FC Zoning Hearing Board Considers Half-Way House

Ford City Zoning Hearing Board Members Tanya Gladysiewski, Lou Vergari, and John Thompson are joined by Solicitor James Favero last night as they listen to Firetree Ltd. Corporate Counsel George Bishop (right) discuss turning the old PPG office building into a half-way house.

Approximately 75 people showed up last night to hear plans to put a drug/alcohol half-way house in the former PPG office building at 500 Third Avenue in Ford City.

The property went through foreclosure and is in the hands of Armstrong County Building and Loan. Firetree, Ltd is wanting to buy the property and create a 30-bed transitional housing program that would take persons that have finished an in-patient recovery program and help them re-establish themselves within the community.

“We are a company that has been in business 25 years. We manage drug and alcohol rehab facilities throughout Pennsylvania,” explained Firetree Corporate Counsel George Bishop to the Zoning Hearing Board. “We have been in Indiana County for ten years. Currently we operate a facility in Blairsville that is an in-patient rehab facility. That means the residents there are recovering from addiction. They stay at the facility for up to 90 days, depending on severity of their addiction, and receive treatment. Also in Indiana, PA, we operate a 30-bed drug and alcohol rehab half-way house, which is almost identical to the use we are proposing here in Ford City.”

Bishop said that the individuals that would be eligible for the half-way house would come from treatment facilities such as ARC Manor in Kittanning and are ready for the next phase of their transition. Once in the half-way house, individuals stay between 90 days to six months.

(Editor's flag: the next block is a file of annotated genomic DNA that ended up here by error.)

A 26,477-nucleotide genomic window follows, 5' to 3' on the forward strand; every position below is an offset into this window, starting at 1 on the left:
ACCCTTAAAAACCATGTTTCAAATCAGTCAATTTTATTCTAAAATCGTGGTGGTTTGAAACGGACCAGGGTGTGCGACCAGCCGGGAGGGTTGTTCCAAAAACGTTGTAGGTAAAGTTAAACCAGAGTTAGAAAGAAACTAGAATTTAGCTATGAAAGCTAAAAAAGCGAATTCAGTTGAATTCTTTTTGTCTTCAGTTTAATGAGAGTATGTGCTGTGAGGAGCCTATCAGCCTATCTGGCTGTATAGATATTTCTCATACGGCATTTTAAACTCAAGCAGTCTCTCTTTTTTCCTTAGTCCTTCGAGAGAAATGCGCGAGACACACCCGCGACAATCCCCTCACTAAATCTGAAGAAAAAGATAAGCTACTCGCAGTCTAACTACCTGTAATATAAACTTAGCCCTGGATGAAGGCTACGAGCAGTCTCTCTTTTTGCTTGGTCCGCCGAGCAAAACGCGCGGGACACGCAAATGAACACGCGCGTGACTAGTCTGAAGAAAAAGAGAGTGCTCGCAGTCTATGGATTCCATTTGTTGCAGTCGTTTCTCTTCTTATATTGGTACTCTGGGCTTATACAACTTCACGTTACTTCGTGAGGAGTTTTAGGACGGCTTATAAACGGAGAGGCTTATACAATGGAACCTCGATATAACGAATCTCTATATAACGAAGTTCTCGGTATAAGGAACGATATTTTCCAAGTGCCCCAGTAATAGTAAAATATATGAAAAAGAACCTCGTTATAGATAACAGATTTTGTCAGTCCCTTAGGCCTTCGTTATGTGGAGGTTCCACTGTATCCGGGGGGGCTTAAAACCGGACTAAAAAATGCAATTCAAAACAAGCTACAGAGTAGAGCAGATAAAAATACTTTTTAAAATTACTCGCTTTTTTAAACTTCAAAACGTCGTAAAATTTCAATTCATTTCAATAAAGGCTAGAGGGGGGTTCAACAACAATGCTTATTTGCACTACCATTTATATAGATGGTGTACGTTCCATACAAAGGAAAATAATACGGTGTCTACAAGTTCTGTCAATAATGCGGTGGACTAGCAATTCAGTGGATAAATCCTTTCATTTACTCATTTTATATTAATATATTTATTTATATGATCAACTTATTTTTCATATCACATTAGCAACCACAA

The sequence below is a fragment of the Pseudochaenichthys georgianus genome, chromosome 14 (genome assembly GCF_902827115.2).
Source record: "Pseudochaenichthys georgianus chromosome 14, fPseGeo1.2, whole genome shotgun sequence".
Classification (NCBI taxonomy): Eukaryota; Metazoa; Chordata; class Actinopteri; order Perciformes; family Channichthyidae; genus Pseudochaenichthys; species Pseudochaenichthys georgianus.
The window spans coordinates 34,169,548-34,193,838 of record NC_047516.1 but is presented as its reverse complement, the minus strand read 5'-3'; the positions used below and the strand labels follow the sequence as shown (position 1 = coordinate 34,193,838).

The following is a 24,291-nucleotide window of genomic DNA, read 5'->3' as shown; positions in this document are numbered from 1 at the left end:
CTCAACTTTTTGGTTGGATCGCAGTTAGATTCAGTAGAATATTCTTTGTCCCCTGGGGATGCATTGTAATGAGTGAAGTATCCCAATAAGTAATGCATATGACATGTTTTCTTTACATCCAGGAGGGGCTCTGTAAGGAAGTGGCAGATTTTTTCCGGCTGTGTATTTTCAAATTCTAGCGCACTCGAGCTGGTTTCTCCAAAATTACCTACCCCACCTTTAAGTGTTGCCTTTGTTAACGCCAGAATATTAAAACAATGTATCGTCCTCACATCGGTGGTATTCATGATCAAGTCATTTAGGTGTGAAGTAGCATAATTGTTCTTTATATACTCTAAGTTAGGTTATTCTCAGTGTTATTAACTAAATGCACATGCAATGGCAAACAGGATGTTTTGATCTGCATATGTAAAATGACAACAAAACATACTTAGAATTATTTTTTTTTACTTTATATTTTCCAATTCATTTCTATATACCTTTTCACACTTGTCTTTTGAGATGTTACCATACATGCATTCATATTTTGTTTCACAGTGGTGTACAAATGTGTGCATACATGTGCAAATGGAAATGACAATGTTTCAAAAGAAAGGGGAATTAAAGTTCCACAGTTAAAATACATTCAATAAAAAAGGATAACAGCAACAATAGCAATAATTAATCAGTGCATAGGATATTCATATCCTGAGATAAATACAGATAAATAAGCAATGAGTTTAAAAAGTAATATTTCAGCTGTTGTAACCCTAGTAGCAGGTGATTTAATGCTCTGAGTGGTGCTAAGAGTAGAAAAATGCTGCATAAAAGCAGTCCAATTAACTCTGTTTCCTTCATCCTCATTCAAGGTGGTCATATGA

He said the individuals do not come from prisons. He said it is not a clinic since no drugs or medical treatment is done in a half-way house. He said the clinical therapists onsite provide counseling to the residents which is a requirement of the program. Residents may only leave the facility for specific reasons, such as going to a job or doctor’s appointment. Departures are scheduled and residents have a specific amount of time before they must return to the facility. Residents are expected to find employment within three weeks of entering the facility. Residents are also regularly drug tested and undergo a breathalyzer test each time they re-enter the facility. It would be staffed and monitored 24 hours per day.

Bishop said there currently is no transitional living facility available in Armstrong County. He said that if someone completed a 30-day treatment program at ARC Manor, they could end up back into undesirable situations because there was no place to go.

Bishop said the building is ideal for such a facility since it was previously used as a personal care home and a women’s recovery facility in the past.

“The previous use of this property was a drug and alcohol half-way house, very similar to the use we are proposing. That use was approved in 2010 and operated as Mia House. It was for women suffering with addiction with children. The interior is already set up for this use.”

Bishop said that the inside was in disrepair and would need renovation to make it habitable again.

“Firetree is ready and willing to put the money into this property. We would like the opportunity to return the property to what it once was. It seems to be an historic landmark in the town.”

Jessica Atwood tells the Ford City Zoning Hearing Board her experience at the half-way house in Indiana, PA, where she is employed.

Jessica Atwood from Kittanning is employed in Firetree’s Indiana half-way house facility as a Senior Therapist. She explained how residents advance through the program during the time they are in the facility.

“We have a strict wake-up time at 7AM. They meet with their counselor and do their individual sessions. Then they have lunch. After lunch, depending what phase you are in, you can be allowed out as scheduled to go look for a job. If you have a job, then you are allotted free time to go out and buy personal hygiene stuff. After dinner, they are taken to Alcohol or Narcotics Anonymous meetings, so they can build support system within the community. We have a strict lights-out at 11PM.”

Atwood testified that she has not had any complaints by neighbors. She said none of the residents committed crimes while they were out of the facility. She said that her staff often does random checks to make sure the residents are doing what they said they were going to do when they signed out of the facility.

The Zoning Hearing Board now has 45 days to reconvene and render their decision.

TOMORROW: The Kittanning Paper will explore the reaction of the local residents and business leaders in Ford City to the possibility of a half-way house.